[Skip to Content]
Access to paid content on this site is currently suspended due to excessive activity being detected from your IP address 54.163.94.5. Please contact the publisher to request reinstatement.
[Skip to Content Landing]
Article
January 31, 1972

An Educational Model

Author Affiliations

Department of Neurology University of Cincinnati Medical Center Cincinnati

JAMA. 1972;219(5):608-609. doi:10.1001/jama.1972.03190310038011
Abstract

"We must educate people in what nobody knew yesterday, and prepare people in our schools for what no one knows yet, but what some people must know tomorrow," says Margaret Mead. This has been the goal of medical education for as long as I can remember. Having opted for a lifetime of learning and there being no question about his intelligence, the student of medicine is encouraged to take the initiative and practice what he hears and sees. Doing as well as studying under supervision, while no royal road to learning, is as good as has been devised to date. By broadening the sources of responsibility, all the while encouraging dissent, the student is afforded the moral advantage of becoming excellent in his own way. "... it is impossible you should take true root but by the fair weather that you make yourself: it is needful that you frame the season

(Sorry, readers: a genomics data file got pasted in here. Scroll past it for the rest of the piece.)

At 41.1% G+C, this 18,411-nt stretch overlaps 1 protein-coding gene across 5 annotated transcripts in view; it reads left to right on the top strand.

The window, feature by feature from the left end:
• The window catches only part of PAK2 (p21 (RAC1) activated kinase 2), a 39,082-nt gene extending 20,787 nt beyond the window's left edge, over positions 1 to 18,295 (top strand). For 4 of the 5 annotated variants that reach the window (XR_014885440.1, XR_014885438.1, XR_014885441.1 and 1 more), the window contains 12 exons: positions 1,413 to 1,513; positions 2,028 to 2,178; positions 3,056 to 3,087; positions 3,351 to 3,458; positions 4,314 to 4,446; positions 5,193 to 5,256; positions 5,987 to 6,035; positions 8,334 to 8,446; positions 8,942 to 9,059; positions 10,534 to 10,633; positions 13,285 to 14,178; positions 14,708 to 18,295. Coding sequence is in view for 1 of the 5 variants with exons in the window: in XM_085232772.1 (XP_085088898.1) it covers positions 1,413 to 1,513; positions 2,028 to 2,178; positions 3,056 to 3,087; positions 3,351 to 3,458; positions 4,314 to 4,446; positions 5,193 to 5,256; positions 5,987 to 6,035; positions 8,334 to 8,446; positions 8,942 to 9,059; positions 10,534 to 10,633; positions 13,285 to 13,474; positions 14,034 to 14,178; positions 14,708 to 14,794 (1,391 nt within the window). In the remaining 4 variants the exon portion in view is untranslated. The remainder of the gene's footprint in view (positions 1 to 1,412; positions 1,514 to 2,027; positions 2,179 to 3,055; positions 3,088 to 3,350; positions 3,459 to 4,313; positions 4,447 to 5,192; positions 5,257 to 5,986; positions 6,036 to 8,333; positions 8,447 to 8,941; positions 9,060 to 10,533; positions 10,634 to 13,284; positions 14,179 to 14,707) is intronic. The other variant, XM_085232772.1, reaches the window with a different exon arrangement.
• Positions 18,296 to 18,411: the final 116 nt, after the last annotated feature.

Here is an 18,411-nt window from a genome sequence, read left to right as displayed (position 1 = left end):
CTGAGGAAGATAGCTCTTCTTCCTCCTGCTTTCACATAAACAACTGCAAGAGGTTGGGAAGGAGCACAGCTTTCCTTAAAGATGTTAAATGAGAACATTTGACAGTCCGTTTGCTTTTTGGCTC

×